Matt is author of this book: Classroom Observation: A guide to the effective observation of teaching and learning and his research and writing in this area is second to none. I was delighted to be invited to run a workshop for the conference but, even more exciting, was the opportunity to hear how other establishments across the phases have been trialing the use of lesson observations without grades.
The tide, at last, does seem to be turning. Wednesday’s conference brought enthusiasm, a sense of hope and – perhaps most importantly for some - evidence from others that it not only can work but does work, and brings huge dividends in staff development.
Dr Phil Wood (known to many as @GeogPhil on twitter) spoke about the high stakes of formal graded observations in school; the fact that slivers of a teacher’s full classroom practice over a whole year can be summed up (or boiled down) to a single-digit number by which they are then defined is all shades of ridiculous.
It’s something I’ve been thinking about for a while and I’ve been trying something out which I’d now like to share.
In my work as a Specialist Leader of Education, I do a fair bit of support in my own school and also some outreach work, both of which I love. I’m often asked into a school to support either a team or sometimes an individual, often at the request of the Head or a member of SLT. In our SLE training, a large chunk of time was devoted to the skill of trying to get to the bottom of a problem in a short amount of time. It’s very difficult, especially as the perception of a member of staff can sometimes be one-dimensional and led by the evidence of graded lesson observations.
To try to gain a wider picture of a situation, I therefore started using a very simple pie-chart, often just scribbled down on paper which I used in my first meeting with the line manager, thus:
The four areas I used were:
- Data outcomes – results
- Teaching & learning /classroom practice
- Marking & feedback
- Engagement with CPD
Essentially, this could be phrased: What does the teacher do to improve and how much do they want to? It could be as small as acting on some feedback up to attending a Teachmeet or starting a reflective blog.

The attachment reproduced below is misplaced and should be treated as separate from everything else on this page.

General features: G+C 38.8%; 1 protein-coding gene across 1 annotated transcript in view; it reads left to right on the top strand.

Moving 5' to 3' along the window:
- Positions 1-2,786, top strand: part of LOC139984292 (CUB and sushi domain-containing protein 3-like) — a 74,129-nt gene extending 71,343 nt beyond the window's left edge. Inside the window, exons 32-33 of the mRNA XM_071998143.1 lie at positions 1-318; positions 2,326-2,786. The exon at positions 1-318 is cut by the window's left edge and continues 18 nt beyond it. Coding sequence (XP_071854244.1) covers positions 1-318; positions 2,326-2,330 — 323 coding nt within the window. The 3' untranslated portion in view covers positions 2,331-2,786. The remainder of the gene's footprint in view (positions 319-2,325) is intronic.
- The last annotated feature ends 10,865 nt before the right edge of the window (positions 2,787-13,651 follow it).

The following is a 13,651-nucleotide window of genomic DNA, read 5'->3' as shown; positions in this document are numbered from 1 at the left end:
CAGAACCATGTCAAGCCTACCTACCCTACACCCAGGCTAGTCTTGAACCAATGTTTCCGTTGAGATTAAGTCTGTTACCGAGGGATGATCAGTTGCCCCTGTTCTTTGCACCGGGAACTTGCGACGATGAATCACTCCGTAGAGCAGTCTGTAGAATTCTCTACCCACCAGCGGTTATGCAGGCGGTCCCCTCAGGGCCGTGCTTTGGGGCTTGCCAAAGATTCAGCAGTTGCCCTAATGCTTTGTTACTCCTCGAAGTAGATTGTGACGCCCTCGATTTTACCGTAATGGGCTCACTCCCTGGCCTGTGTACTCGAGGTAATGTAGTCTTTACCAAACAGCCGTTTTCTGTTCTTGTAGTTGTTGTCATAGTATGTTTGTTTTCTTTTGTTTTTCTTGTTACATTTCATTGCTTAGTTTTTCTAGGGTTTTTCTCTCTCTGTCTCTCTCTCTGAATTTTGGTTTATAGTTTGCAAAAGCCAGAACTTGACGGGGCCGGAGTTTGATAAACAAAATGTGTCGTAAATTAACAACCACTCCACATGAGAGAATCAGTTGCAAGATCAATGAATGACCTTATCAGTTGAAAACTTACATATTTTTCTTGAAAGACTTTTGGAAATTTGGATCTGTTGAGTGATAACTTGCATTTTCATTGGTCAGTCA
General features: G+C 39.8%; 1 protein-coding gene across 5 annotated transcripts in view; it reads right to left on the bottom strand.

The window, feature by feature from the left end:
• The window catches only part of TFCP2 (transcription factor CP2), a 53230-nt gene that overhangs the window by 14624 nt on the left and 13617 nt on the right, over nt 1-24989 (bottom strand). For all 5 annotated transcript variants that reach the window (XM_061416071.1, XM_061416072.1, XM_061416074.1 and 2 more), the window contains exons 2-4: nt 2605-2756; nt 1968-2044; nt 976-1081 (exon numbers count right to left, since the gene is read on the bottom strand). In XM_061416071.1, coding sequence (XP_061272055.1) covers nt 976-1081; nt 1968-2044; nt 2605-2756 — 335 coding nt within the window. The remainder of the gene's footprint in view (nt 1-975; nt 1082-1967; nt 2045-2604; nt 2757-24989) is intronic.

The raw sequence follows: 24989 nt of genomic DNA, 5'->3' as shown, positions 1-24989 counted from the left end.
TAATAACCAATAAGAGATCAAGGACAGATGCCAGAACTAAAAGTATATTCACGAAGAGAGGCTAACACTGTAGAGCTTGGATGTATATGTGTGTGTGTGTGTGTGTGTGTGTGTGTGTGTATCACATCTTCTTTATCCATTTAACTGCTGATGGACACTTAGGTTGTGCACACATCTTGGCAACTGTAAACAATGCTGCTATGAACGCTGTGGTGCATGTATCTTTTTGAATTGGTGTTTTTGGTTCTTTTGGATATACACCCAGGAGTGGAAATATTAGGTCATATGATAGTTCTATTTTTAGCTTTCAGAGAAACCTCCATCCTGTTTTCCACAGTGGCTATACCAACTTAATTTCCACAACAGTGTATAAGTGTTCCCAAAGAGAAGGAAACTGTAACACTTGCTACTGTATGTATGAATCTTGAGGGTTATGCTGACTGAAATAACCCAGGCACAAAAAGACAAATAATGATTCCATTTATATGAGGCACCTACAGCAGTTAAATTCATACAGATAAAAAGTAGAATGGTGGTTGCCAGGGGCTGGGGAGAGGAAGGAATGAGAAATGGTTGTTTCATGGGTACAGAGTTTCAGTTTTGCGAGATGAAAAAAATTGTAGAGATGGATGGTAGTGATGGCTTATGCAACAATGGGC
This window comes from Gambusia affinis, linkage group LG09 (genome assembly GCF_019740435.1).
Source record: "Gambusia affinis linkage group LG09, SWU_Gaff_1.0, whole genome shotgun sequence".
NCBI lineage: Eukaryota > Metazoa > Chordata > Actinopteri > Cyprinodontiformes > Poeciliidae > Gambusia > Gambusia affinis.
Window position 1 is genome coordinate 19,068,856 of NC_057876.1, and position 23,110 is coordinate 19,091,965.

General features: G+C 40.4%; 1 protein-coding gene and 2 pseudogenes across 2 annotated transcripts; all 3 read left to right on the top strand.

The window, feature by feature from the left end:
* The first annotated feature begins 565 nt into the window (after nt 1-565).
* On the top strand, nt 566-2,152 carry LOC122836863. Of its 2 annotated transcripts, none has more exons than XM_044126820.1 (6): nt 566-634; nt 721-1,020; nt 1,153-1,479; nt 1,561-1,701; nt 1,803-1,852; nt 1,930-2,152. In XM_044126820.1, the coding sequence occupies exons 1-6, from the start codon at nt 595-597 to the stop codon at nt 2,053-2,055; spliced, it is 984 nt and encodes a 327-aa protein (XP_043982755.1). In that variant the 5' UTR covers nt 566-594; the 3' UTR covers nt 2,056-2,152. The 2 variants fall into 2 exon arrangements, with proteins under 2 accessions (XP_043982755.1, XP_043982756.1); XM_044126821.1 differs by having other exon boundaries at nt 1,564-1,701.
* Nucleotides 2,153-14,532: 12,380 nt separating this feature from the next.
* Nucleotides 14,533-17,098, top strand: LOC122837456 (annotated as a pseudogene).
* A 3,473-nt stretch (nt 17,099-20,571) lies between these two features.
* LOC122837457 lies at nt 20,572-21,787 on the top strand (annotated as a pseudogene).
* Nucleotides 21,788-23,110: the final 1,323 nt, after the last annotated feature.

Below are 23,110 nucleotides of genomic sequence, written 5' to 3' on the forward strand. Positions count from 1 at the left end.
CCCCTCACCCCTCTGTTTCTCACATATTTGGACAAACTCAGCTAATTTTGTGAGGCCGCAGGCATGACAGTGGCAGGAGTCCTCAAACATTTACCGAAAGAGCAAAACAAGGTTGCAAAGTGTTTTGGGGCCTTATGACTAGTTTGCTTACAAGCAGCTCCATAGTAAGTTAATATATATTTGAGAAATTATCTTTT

I asked the line manager to give me an idea of how a member of staff was doing, in their opinion, in all four areas. And, yes, at this stage I used grades:
G/O = Deemed as good or outstanding - at or above what you’d expect from a teacher at this school
R = Requires support or development – not at the standard expected at this school yet
U = Requires urgent intervention
With these grades, I was looking for a general picture, and impressions, but the difference here was that I was asking for an impression from the teacher’s general practice and not just from a formal lesson observation. Once the line manager had given me a grade for all four areas, a picture often began to emerge.
And then I would speak to the teacher themselves, in private. I didn’t show them what their line manager had said; I asked them to create their own idea of what their pie-chart looked like. Then, I’d look at how it compared to the line manager’s. This was my starting point and it quickly then moved away from grades and developed into a fuller picture with stories and feelings, and a way forward.
This informal system really worked for me in support and outreach work, and so I started thinking about how any teacher might use the opportunity to reflect on the whole of their practice and not just on the formal observations they had each year leading to their appraisal / performance management.
I was interested to read @TeacherToolkit’s ideas (this in only one of Ross's many posts on the subject) and later, @LearningSpy, here, (again, David writes extensively about this in many posts on his blog), and who has been kind enough to feedback to me about the process.
I’ve now tweaked the form, again, working with the Head and the CPD co-ordinator at my school and we have removed all reference to grades for the areas. For most classroom teachers, a discussion and reflection with a supportive ‘buddy’ about most aspects to their practice is developmental enough, and represents a valuable step in engaging with your own professional development.